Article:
Light scratching, you see, is to be expected. You always lightly scratch, or you scratch around the rash ... That sort of thing often helps and seems relatively harmless. Often, even during a wave of intense pain (for it always comes in fits and waves), I'd wonder about the way this poison affects a person's network of dermal nerves. At times, the more affected areas seem the least itchy -- but some lone, renegade boil on the back of your hand, no where near any other major outbreaks, is driving you up the friggin' wall. No amount of Lidocaine, Benzocaine, calamine, alcohol, menthol, alcohol, zinc, "stop-itch," etc. seems to do the trick. Why would one small pock itch so damn badly, when an overly swollen, highly concentrated patch somewhere else does not bother you (at that moment)? Why do the most itchy spots shift around continually -- now your arm, now your calf, now your thigh? Is there a pattern to the cycle? Does it matter ... when's this shit going to get better!!!???
On a related note, I've also noticed strange phantom-itch sensations. You almost have to practice a kind of zen body-awareness to notice this, but sometimes the itch doesn't necessarily correlate physically with the rash itself (not exactly, that is). Once you realize this, you can sometimes gain a bit of actual comfort by scratching near a rash rather than scratching the rash itself (as I've mentioned above). But, I digress ... Let me get back to that manic scratching episode that seems to come at least once per outbreak:
Every year or so, between the ages of 12 and 18, I have a distinct memory of being driven over the edge by the overwhelming sensation -- giving in not just "to scratch" but to dig in with a mindset toward retribution, to scrape and abrade so fiercely and violently, not infrequently using a pocket knife, that I'd knowingly transform an entire area from a bumpy patch of weeping boils into a rough cut-open, often deep-red section in which each vesicle, from the aforementioned mountainous variety to those no bigger than sand grains had been lanced, some now profusely bleeding, the yellowish juice smeared all over the area as though I'd taken a belt sander to it.
Yes, this causes, eventually, severe pain of a different kind. But, I have to say that, during those rare scratchings, there must be some special chemical manufactured deep within the brain and launched immediately into the blood stream, an opiate or endorphin of such exalted magnificence, it's momentarily worth whatever shame or pain that follows such an ill-considered act of ... not quite self-masochism, but something along those lines, I suppose. I can't describe it, really, but if heroin is any thing like it, I can understand why we have a drug problem in this country -- especially considering that heroin generally leaves no painful bloody aftermath.
Afterward, though (and, the intoxicated stupor lasts but a few moments), it's pure pain -- not this monstrously fucked up cruel sensation that is poison ivy, but rather the purer, more delicate, raw sensation of an open wound. You feel embarrassment, more or less, knowing full-well that it's gotten the better of you, that you shouldn't have done what you did. But then again, you also "enjoy" that other phenomenon -- your newly created wound hurts more than the itching all over the rest of your body, which sort of draws your attention from one frustrating problem to another. Maybe it is better to give in, now that I think about it.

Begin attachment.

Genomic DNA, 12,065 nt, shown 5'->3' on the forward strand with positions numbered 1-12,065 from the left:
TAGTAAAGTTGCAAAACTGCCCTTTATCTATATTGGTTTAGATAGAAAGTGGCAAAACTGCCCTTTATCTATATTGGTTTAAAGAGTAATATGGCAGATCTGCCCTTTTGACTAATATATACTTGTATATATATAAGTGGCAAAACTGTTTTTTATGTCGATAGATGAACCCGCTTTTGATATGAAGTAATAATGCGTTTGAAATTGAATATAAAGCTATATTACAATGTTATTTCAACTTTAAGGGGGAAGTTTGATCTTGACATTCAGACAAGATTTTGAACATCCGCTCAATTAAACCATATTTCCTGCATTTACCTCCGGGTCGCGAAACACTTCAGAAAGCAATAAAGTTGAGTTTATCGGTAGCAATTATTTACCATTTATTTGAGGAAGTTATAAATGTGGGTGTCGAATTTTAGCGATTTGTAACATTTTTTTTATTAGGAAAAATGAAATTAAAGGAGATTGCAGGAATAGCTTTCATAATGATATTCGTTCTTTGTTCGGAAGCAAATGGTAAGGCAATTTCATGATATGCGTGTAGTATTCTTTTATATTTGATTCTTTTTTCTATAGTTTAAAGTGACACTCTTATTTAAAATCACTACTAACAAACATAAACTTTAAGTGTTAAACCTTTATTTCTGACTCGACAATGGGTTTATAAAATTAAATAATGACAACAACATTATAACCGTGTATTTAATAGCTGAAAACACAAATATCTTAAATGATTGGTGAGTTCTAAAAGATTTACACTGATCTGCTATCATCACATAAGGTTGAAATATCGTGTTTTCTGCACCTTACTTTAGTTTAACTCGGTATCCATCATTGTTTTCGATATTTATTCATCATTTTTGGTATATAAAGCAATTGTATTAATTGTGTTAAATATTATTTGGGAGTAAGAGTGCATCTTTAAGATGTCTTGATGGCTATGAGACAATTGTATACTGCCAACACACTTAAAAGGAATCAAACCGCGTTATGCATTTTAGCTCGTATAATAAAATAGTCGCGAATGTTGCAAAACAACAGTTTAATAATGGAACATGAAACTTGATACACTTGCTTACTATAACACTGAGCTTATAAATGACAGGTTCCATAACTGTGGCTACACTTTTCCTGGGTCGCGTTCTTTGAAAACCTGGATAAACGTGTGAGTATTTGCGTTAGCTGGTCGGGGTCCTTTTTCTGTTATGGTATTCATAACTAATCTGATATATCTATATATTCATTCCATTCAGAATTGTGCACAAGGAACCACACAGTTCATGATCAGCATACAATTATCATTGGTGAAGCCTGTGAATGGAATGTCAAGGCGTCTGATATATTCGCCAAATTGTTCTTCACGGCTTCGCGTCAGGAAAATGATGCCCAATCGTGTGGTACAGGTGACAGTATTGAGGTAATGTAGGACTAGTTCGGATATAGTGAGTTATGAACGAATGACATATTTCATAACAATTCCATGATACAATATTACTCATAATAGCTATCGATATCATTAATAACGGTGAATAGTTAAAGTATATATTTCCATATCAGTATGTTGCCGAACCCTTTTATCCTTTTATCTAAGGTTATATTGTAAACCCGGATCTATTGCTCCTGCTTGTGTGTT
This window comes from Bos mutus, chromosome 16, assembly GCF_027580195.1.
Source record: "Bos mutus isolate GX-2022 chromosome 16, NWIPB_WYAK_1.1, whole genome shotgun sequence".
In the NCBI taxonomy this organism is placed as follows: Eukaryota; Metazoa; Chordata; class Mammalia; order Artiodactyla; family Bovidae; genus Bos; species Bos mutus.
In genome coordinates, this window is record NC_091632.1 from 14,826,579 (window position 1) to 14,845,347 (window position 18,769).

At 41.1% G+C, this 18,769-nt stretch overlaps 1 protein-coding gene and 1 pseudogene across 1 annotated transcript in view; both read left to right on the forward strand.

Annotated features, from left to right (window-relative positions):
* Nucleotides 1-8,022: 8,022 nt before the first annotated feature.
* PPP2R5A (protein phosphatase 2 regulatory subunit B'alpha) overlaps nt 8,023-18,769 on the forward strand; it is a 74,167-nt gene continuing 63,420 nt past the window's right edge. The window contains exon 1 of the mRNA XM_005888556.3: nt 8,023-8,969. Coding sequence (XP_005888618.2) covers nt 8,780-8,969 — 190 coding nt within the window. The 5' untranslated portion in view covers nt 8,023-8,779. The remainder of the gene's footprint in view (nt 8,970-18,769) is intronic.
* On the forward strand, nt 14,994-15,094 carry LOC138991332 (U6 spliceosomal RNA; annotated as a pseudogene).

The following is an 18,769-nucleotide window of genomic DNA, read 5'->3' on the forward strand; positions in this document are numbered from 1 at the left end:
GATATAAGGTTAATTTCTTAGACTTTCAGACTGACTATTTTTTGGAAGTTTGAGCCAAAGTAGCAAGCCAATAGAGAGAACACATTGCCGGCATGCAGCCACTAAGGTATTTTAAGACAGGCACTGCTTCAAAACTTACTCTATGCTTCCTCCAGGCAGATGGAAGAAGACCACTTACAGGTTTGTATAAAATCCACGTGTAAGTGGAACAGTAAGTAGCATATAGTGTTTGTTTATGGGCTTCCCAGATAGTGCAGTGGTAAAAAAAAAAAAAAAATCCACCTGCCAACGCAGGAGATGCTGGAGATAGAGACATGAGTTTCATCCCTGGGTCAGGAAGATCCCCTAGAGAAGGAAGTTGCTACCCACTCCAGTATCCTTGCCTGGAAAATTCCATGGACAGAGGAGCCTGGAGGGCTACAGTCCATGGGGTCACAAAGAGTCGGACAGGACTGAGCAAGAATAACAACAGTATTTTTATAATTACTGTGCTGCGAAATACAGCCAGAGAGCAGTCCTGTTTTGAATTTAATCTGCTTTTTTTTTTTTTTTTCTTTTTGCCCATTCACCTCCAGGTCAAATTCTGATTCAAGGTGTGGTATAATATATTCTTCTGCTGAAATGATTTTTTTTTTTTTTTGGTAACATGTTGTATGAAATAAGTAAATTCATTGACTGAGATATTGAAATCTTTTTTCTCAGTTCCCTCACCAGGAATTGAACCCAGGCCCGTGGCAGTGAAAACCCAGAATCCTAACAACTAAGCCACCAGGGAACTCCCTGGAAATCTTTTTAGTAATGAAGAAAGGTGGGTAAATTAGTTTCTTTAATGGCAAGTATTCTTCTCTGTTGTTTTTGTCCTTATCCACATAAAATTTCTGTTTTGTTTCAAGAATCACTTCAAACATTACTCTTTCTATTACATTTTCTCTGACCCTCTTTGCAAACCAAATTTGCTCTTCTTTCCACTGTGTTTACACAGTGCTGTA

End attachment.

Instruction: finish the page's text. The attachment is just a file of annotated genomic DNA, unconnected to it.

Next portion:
For me, it always included and then went beyond the description, above. My reaction would usually land me in a doctor's office -- not simply covered head to toe by some unbearable rash, but a few areas, usually one per year, reaching such a severely swollen state as to cause considerable concern among anyone who looked at me, including doctors. It usually happened on the inner side of an elbow or a knee -- swelling up to the point of my being unable to bend the appendage.
To help reduce both the unsightliness of it as well as the general urge to pull one of those belt-sander incidents, I developed my own best practice for treatment. Remember how everyone wore giant tube socks in the 80s? They'd usually go nearly up to your knew, with a few stripes at the top. I found that, if you cut off the toe of one of these, it makes a great bandage. So, each year, you'd find me sitting in my room for a good week, a cut-off tube sock covering one of my arms forearm to bicep or one of my knees calf to thigh. Underneath would be many coatings of calamine and topical analgesics.
Occasionally, I'd take out a pocket knife and spend time individually lancing the more unsightly and or itchy boils. I think it was a patience thing. All that juice in there, I'd think. It's never going to recede, be absorbed into my body and return to normality. So, if I stepped in with an exacto knife, I reasoned, maybe I could speed the process along. (All that and I never turned emo ... Weird, eh?)
In the end, whether you truly give in to the scratching or not, whether you self-mutilate or not, what you wind up with are crusty patches. Somehow, all of that juice emerges and forms a sulphur-yellow crust over the affected area. Usually, this means you're approaching the downhill, the return trip. You'll be unsightly for several more days, but quite a bit more comfortable. The hopelessness with which you regarded your skin and your general situation fades, and you pick up, once again, with your life -- though also, perhaps, with a psyche that is correspondingly a bit more crusty as well.
Below, are the original comments on this post. Additional comments may be made via Facebook, below.
On May 31, 2007, wrote:
I got poison oak once. It stayed on my elbows for so long that it become a habit to scratch them. I spent an entire year of my childhood with scabs on my elbows. People probably thought my parents were abusing me.
On June 1, 2007, wrote:
That sucks! Oh, and OUCH!
On June 8, 2007, wrote:
The pleasure from scratching is, as you described, almost unmatched.
On August 28, 2008, wrote:
This comment has been removed by a blog administrator.
On December 7, 2009, wrote:
Your description of the torment that is Toxicodendron is spot-on. I have resorted to modifying a hard bristle toilet bowl brush to scour rashes from my skin just to alleviate the burn/itch/pain. The worst cases I contracted though have been from the smoke of burning leaves where no area of exposed flesh is spared. As I am currently suffering from today.